Charles Augustus Briggs

Charles Augustus Briggs.

Charles Augustus Briggs (January 15, 1841 – June 8, 1913[1]), American Presbyterian (and later Episcopalian) scholar and theologian, was born in New York City, the son of Alanson Briggs and Sarah Mead Berrian. He was excommunicated from the Presbyterian Church because of his liberal theology regarding the Bible.[2]

Life and thought

He was educated at the University of Virginia (1857–60), graduated at the Union Theological Seminary in 1863, and after the Civil War, studied further at the University of Berlin from 1866 to 1869. In 1870, he was appointed pastor of the First Presbyterian Church of Roselle, New Jersey[3][4] which post he held until 1874, when he accepted the professorship of Hebrew and cognate languages at Union Theological Seminary, in which department he taught until 1891, and of Biblical theology there from 1891 to 1904, following which he became their professor of theological encyclopaedia and symbolics. From 1880 to 1890 he was an editor of the Presbyterian Review.[3]

In 1892 he was tried for heresy by the presbytery of New York, including James McCook, and acquitted. The charges were based upon his inaugural address of the preceding year. In brief they were as follows:

After much posturing, maneuvering and publicity-seeking by Briggs, The General Assembly of the Presbyterian Church, to which the case was appealed, defrocked and excommunicated (expelled) Briggs from the Presbyterian church in 1893 in Washington, D.C.[3][5] Some[6] have argued that General Assembly's finding of heresy was influenced, in part, by Briggs' belligerent manner and militant tone of expressions; by what his own colleagues in the Union Theological Seminary called the dogmatic and irritating nature of his inaugural address.[6]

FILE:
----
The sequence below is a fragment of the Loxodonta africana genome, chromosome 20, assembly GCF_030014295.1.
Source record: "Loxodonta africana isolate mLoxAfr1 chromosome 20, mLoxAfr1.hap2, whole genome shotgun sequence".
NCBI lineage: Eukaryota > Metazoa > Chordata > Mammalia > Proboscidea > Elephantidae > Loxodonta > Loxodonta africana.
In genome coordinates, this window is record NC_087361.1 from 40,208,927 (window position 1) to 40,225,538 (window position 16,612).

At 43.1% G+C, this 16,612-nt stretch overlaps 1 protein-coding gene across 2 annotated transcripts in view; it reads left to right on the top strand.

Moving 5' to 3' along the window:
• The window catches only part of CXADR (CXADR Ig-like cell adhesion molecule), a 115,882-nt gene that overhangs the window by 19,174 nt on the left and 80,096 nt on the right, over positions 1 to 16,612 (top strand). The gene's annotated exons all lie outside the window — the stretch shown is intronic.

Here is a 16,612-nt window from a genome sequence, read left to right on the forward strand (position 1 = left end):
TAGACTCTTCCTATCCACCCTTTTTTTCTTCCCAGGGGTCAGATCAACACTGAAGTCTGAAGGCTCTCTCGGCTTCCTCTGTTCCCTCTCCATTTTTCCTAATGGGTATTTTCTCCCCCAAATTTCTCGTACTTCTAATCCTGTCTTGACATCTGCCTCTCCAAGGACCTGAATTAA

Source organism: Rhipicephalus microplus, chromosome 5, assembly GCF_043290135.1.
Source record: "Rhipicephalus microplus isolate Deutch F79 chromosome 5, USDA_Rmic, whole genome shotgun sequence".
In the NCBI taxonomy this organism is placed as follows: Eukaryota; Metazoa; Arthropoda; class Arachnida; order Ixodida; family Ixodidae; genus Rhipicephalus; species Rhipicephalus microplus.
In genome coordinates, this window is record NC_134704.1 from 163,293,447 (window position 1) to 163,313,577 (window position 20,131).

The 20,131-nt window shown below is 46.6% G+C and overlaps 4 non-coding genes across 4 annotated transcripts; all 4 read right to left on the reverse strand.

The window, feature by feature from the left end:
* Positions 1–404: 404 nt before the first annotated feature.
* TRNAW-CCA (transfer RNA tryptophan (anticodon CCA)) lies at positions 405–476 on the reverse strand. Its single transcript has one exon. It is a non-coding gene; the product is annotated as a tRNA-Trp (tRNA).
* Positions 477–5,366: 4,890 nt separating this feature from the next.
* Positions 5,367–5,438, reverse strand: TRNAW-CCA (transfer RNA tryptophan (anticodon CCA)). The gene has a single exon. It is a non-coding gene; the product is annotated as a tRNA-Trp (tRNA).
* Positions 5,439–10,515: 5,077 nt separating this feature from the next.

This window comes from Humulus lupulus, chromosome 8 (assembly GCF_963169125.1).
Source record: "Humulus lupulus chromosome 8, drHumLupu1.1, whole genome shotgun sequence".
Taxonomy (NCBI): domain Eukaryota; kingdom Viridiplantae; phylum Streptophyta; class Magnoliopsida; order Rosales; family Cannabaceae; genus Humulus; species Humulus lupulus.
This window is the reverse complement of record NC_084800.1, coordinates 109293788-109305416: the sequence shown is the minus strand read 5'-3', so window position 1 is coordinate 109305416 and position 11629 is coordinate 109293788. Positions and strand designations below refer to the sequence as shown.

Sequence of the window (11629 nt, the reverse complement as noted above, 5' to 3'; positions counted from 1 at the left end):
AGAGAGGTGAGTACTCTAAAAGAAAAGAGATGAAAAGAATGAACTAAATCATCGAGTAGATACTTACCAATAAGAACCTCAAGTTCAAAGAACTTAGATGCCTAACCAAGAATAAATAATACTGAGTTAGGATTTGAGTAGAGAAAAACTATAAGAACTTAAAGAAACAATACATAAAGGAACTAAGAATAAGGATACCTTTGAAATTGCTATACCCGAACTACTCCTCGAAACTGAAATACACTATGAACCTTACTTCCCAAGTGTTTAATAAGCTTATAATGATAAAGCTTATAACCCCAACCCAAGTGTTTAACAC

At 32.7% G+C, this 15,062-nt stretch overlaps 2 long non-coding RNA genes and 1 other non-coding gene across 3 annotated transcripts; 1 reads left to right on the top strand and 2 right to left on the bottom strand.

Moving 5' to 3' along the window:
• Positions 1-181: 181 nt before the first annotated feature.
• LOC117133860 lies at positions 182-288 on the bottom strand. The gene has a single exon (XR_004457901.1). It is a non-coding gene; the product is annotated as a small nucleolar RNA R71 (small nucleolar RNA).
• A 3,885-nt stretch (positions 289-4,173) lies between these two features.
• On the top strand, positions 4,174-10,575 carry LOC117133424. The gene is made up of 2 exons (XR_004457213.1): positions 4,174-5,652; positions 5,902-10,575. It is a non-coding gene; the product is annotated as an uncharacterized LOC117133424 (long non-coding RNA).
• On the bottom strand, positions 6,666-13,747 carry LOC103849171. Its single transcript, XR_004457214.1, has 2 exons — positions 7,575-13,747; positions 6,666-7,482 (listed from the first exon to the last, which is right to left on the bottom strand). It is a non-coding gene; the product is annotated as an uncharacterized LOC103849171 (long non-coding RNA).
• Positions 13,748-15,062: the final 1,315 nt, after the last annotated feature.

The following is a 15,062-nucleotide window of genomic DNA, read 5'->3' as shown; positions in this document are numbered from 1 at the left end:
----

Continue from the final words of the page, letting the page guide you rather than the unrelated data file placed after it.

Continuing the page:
Following his condemnation by the Presbyterians, he turned towards Episcopalianism[7] and was ordained as a priest of the Protestant Episcopal Church in 1899.[3] His scholarship procured for him the honorary degree of D.D. from the University of Edinburgh (1884) and from the University of Glasgow (1901),[8] and that of D.Litt., from the University of Oxford (1901).[9] With Francis Brown and S. R. Driver he prepared a revised Hebrew and English Lexicon (1891–1905, commonly known as Brown Driver Briggs or BDB) based on the lexicon of Wilhelm Gesenius, and with Driver edited The International Critical Commentary series.[10] His publications include:

See also


  1. Who's Who 1914, p. xxi
  2. Family Group Record at
  3. 1 2 3 4 5 6 7 Smith, Benjamin E., ed. (1906). "Briggs, Charles Augustus". The Century Cyclopedia of Names. New York: The Century Company. p. 183.
  4. Located in Roselle, New Jersey. First Presbyterian Church, Roselle, NJ.
  5. The Presbyterian Church in the United States of America Against the Rev. Charles A Briggs, DD, Washington, DC: Archive, 1893.
  6. 1 2 "Turning Points of American History – Part 8: Confessional Revision of 1903", by D.G. Hart and J. R. Meuther, New Horizons (Aug/Sept 2005)
  7. Hutchison, William R. (1992). The Modernist Impulse in American Protestantism. Durham, North Carolina: Duke University Press. p. 182. ISBN 978-0-8223-8228-7.
  8. "Glasgow University jubilee". The Times (36481). London. June 14, 1901. p. 10.
  9. "University intelligence". The Times (36487). London. June 21, 1901. p. 11.
  10. The International Critical Commentary on the Holy Scriptures of the Old and New Testaments
  11. Weaver, Walter P. (1999). The Historical Jesus in the Twentieth Century: 1900–1950. Harrisburg, Pennsylvania: Trinity Press International. p. 274. ISBN 978-1-56338-280-2.



External links

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